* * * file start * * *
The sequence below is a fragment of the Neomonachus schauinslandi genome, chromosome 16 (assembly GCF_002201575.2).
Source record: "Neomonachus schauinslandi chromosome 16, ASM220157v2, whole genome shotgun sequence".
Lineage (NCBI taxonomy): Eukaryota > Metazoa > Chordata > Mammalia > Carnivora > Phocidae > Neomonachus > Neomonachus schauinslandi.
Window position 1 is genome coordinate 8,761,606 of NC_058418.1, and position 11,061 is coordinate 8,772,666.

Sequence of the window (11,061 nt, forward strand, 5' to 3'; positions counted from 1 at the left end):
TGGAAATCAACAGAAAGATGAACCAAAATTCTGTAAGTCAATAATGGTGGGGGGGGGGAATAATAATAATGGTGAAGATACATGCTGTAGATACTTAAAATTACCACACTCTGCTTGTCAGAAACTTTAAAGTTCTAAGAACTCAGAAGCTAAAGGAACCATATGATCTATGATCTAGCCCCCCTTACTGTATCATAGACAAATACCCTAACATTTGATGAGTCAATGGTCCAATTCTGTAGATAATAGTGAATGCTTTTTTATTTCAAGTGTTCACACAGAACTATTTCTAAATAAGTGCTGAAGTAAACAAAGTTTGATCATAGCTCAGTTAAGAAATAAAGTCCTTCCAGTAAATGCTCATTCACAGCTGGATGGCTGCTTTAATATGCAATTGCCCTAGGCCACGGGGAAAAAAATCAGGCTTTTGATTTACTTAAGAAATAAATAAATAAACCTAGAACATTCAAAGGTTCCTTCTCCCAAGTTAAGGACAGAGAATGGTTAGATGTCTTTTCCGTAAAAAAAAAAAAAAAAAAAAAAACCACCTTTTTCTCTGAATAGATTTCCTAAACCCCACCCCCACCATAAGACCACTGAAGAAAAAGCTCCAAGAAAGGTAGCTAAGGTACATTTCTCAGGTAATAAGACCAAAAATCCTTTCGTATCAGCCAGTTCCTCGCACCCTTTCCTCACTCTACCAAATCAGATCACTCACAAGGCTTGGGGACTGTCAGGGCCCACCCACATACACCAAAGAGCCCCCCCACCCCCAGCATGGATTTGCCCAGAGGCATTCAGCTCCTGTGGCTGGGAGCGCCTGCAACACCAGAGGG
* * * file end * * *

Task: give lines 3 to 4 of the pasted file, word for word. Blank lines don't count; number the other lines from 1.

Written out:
Lineage (NCBI taxonomy): Eukaryota > Metazoa > Chordata > Mammalia > Carnivora > Phocidae > Neomonachus > Neomonachus schauinslandi.
Window position 1 is genome coordinate 8,761,606 of NC_058418.1, and position 11,061 is coordinate 8,772,666.